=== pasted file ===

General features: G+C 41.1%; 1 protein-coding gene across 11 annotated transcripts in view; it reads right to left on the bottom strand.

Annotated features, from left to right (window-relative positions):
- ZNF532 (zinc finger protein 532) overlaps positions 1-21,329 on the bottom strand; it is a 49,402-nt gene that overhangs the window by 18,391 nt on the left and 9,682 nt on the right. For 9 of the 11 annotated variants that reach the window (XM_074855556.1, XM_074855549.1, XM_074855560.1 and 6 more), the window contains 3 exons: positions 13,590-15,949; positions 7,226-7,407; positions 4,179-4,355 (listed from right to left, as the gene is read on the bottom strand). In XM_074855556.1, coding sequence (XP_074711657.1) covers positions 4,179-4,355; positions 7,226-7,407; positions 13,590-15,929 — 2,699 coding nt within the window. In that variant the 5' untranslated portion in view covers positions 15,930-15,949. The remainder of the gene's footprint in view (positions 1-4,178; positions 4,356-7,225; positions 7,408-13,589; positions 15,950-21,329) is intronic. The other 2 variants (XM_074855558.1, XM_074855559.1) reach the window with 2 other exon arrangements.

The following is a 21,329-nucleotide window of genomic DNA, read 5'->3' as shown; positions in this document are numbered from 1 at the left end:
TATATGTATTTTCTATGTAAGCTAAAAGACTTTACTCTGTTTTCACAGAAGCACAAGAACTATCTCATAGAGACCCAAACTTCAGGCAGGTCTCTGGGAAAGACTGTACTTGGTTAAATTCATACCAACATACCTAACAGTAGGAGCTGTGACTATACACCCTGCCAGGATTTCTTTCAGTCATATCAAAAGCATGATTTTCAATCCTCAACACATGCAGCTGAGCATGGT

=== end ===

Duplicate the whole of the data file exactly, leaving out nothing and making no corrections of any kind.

General features: G+C 41.1%; 1 protein-coding gene across 11 annotated transcripts in view; it reads right to left on the bottom strand.

Annotated features, from left to right (window-relative positions):
- ZNF532 (zinc finger protein 532) overlaps positions 1-21,329 on the bottom strand; it is a 49,402-nt gene that overhangs the window by 18,391 nt on the left and 9,682 nt on the right. For 9 of the 11 annotated variants that reach the window (XM_074855556.1, XM_074855549.1, XM_074855560.1 and 6 more), the window contains 3 exons: positions 13,590-15,949; positions 7,226-7,407; positions 4,179-4,355 (listed from right to left, as the gene is read on the bottom strand). In XM_074855556.1, coding sequence (XP_074711657.1) covers positions 4,179-4,355; positions 7,226-7,407; positions 13,590-15,929 — 2,699 coding nt within the window. In that variant the 5' untranslated portion in view covers positions 15,930-15,949. The remainder of the gene's footprint in view (positions 1-4,178; positions 4,356-7,225; positions 7,408-13,589; positions 15,950-21,329) is intronic. The other 2 variants (XM_074855558.1, XM_074855559.1) reach the window with 2 other exon arrangements.

The following is a 21,329-nucleotide window of genomic DNA, read 5'->3' as shown; positions in this document are numbered from 1 at the left end:
TATATGTATTTTCTATGTAAGCTAAAAGACTTTACTCTGTTTTCACAGAAGCACAAGAACTATCTCATAGAGACCCAAACTTCAGGCAGGTCTCTGGGAAAGACTGTACTTGGTTAAATTCATACCAACATACCTAACAGTAGGAGCTGTGACTATACACCCTGCCAGGATTTCTTTCAGTCATATCAAAAGCATGATTTTCAATCCTCAACACATGCAGCTGAGCATGGT